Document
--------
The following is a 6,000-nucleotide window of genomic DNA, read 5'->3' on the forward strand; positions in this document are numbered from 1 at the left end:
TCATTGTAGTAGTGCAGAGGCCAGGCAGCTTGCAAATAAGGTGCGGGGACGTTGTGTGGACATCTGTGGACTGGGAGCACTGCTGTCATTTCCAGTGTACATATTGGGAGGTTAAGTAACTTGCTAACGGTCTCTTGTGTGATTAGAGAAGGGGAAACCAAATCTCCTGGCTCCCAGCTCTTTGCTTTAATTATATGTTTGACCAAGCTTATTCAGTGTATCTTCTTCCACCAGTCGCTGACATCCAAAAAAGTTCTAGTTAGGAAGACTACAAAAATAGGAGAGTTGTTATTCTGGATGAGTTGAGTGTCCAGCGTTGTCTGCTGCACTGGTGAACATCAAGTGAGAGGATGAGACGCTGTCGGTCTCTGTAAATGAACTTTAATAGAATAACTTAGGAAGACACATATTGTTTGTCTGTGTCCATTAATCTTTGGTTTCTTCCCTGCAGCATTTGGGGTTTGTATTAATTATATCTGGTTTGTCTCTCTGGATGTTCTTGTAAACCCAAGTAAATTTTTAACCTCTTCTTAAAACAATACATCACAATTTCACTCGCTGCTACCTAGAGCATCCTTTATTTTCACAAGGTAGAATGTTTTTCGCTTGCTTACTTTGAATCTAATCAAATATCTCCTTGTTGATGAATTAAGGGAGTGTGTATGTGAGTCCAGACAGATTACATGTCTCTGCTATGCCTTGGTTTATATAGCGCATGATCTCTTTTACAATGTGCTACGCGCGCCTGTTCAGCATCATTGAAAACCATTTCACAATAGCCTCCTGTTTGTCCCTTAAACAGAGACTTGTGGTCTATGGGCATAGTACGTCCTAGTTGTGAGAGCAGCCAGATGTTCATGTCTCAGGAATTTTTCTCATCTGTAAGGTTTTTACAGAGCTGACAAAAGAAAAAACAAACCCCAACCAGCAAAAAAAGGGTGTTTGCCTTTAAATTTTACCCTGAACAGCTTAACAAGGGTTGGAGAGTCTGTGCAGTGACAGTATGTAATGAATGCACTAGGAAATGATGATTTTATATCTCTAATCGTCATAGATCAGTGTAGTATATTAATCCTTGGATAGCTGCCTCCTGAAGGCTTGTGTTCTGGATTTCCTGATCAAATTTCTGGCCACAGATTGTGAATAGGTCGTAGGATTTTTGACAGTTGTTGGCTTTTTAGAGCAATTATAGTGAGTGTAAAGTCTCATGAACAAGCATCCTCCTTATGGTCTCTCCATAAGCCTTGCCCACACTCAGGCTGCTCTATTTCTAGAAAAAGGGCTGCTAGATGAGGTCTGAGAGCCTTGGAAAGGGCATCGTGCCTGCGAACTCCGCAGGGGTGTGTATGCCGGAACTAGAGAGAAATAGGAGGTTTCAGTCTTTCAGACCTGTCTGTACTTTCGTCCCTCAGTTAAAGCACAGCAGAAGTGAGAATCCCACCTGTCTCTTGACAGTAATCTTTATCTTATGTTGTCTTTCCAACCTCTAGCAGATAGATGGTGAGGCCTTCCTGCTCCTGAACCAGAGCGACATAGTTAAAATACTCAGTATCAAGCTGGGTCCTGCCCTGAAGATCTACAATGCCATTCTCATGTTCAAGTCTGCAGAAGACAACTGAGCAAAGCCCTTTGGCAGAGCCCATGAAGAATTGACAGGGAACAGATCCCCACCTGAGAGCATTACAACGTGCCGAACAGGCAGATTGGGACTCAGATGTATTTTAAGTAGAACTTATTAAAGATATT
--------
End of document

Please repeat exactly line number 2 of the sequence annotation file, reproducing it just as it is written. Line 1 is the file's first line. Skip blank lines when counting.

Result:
TCATTGTAGTAGTGCAGAGGCCAGGCAGCTTGCAAATAAGGTGCGGGGACGTTGTGTGGACATCTGTGGACTGGGAGCACTGCTGTCATTTCCAGTGTACATATTGGGAGGTTAAGTAACTTGCTAACGGTCTCTTGTGTGATTAGAGAAGGGGAAACCAAATCTCCTGGCTCCCAGCTCTTTGCTTTAATTATATGTTTGACCAAGCTTATTCAGTGTATCTTCTTCCACCAGTCGCTGACATCCAAAAAAGTTCTAGTTAGGAAGACTACAAAAATAGGAGAGTTGTTATTCTGGATGAGTTGAGTGTCCAGCGTTGTCTGCTGCACTGGTGAACATCAAGTGAGAGGATGAGACGCTGTCGGTCTCTGTAAATGAACTTTAATAGAATAACTTAGGAAGACACATATTGTTTGTCTGTGTCCATTAATCTTTGGTTTCTTCCCTGCAGCATTTGGGGTTTGTATTAATTATATCTGGTTTGTCTCTCTGGATGTTCTTGTAAACCCAAGTAAATTTTTAACCTCTTCTTAAAACAATACATCACAATTTCACTCGCTGCTACCTAGAGCATCCTTTATTTTCACAAGGTAGAATGTTTTTCGCTTGCTTACTTTGAATCTAATCAAATATCTCCTTGTTGATGAATTAAGGGAGTGTGTATGTGAGTCCAGACAGATTACATGTCTCTGCTATGCCTTGGTTTATATAGCGCATGATCTCTTTTACAATGTGCTACGCGCGCCTGTTCAGCATCATTGAAAACCATTTCACAATAGCCTCCTGTTTGTCCCTTAAACAGAGACTTGTGGTCTATGGGCATAGTACGTCCTAGTTGTGAGAGCAGCCAGATGTTCATGTCTCAGGAATTTTTCTCATCTGTAAGGTTTTTACAGAGCTGACAAAAGAAAAAACAAACCCCAACCAGCAAAAAAAGGGTGTTTGCCTTTAAATTTTACCCTGAACAGCTTAACAAGGGTTGGAGAGTCTGTGCAGTGACAGTATGTAATGAATGCACTAGGAAATGATGATTTTATATCTCTAATCGTCATAGATCAGTGTAGTATATTAATCCTTGGATAGCTGCCTCCTGAAGGCTTGTGTTCTGGATTTCCTGATCAAATTTCTGGCCACAGATTGTGAATAGGTCGTAGGATTTTTGACAGTTGTTGGCTTTTTAGAGCAATTATAGTGAGTGTAAAGTCTCATGAACAAGCATCCTCCTTATGGTCTCTCCATAAGCCTTGCCCACACTCAGGCTGCTCTATTTCTAGAAAAAGGGCTGCTAGATGAGGTCTGAGAGCCTTGGAAAGGGCATCGTGCCTGCGAACTCCGCAGGGGTGTGTATGCCGGAACTAGAGAGAAATAGGAGGTTTCAGTCTTTCAGACCTGTCTGTACTTTCGTCCCTCAGTTAAAGCACAGCAGAAGTGAGAATCCCACCTGTCTCTTGACAGTAATCTTTATCTTATGTTGTCTTTCCAACCTCTAGCAGATAGATGGTGAGGCCTTCCTGCTCCTGAACCAGAGCGACATAGTTAAAATACTCAGTATCAAGCTGGGTCCTGCCCTGAAGATCTACAATGCCATTCTCATGTTCAAGTCTGCAGAAGACAACTGAGCAAAGCCCTTTGGCAGAGCCCATGAAGAATTGACAGGGAACAGATCCCCACCTGAGAGCATTACAACGTGCCGAACAGGCAGATTGGGACTCAGATGTATTTTAAGTAGAACTTATTAAAGATATT